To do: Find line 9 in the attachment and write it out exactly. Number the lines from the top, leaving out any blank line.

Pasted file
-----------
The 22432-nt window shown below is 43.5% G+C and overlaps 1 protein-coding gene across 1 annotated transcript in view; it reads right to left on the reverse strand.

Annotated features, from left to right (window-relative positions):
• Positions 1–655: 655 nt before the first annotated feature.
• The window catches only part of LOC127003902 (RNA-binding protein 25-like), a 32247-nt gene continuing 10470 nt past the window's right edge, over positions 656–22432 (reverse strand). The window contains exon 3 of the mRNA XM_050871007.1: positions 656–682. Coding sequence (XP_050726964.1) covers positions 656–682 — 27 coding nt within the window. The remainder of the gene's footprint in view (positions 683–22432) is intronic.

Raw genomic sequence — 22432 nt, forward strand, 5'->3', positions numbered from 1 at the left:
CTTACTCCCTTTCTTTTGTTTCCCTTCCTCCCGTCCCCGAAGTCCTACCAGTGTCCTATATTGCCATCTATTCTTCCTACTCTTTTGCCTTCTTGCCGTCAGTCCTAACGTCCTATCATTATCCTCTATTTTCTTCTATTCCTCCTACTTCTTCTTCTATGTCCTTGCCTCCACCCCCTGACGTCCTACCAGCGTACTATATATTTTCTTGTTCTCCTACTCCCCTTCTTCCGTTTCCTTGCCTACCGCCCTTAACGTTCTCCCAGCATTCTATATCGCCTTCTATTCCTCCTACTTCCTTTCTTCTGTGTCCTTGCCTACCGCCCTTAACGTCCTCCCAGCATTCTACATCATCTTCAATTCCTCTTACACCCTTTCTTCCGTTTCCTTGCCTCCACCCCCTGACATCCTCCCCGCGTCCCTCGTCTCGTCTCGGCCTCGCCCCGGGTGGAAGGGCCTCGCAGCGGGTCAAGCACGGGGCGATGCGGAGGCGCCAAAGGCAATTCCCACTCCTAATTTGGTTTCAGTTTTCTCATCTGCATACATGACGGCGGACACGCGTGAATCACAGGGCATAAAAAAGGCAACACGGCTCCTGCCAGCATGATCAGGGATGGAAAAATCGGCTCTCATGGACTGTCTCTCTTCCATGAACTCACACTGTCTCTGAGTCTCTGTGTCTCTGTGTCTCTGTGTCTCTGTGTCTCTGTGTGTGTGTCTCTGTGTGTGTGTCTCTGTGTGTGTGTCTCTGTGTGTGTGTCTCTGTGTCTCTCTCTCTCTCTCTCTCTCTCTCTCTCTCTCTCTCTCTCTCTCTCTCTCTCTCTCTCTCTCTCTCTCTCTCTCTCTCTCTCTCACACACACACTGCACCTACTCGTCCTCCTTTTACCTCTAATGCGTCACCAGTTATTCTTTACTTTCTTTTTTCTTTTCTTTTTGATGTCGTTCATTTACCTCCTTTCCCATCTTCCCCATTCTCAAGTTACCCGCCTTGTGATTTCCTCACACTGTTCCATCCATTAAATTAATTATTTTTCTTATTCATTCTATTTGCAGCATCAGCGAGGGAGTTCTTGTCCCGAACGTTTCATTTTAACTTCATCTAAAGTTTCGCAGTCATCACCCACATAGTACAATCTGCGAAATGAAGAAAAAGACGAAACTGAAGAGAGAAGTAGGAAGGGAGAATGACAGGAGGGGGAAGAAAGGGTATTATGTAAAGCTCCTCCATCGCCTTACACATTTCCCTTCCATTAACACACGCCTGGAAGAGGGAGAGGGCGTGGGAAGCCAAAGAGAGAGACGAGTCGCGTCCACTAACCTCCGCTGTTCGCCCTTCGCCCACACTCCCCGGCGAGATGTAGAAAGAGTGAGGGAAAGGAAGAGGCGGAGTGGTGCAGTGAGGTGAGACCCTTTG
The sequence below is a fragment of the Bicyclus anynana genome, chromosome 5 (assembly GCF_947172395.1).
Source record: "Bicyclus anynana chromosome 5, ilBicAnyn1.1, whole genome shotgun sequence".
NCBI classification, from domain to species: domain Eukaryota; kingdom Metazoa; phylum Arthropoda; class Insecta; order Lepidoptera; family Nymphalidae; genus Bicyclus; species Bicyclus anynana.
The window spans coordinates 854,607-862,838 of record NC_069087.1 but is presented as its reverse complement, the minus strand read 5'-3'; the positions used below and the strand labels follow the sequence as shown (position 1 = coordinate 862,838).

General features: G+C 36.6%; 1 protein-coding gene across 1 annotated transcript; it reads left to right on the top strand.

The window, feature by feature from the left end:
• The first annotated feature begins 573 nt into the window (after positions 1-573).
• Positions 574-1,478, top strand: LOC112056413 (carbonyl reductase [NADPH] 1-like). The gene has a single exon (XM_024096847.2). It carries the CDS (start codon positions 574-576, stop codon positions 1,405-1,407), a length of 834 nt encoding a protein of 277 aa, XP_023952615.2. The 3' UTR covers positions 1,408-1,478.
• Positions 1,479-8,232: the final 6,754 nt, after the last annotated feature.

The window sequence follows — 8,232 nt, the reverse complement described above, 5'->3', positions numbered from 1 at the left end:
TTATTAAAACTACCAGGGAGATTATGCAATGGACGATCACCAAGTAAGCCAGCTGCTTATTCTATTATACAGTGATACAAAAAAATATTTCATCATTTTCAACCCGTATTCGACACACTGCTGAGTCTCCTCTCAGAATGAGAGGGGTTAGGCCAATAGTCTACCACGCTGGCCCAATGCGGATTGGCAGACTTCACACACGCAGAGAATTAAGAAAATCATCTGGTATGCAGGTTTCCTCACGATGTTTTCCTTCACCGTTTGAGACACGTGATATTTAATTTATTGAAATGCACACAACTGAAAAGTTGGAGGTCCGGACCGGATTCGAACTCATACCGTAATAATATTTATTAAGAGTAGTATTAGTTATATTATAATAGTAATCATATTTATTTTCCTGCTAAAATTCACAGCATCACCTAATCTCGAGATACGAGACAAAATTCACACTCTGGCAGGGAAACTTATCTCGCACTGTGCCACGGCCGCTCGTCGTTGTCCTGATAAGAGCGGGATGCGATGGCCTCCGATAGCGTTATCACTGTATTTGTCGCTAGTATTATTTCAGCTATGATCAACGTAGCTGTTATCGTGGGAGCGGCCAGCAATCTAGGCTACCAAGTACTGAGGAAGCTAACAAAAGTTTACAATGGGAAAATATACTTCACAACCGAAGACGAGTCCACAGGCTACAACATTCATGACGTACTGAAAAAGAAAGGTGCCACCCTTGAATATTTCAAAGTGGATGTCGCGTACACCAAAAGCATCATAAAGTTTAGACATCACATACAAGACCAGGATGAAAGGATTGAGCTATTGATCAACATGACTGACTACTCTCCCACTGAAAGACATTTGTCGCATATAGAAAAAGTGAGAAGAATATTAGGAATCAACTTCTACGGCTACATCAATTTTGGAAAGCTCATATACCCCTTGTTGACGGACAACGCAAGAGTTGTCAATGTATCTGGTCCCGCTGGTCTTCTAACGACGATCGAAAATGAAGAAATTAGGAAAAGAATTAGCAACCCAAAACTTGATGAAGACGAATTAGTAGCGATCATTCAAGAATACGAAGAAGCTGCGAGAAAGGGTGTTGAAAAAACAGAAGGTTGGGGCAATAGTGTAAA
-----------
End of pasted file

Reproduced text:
NCBI classification, from domain to species: domain Eukaryota; kingdom Metazoa; phylum Arthropoda; class Insecta; order Lepidoptera; family Nymphalidae; genus Bicyclus; species Bicyclus anynana.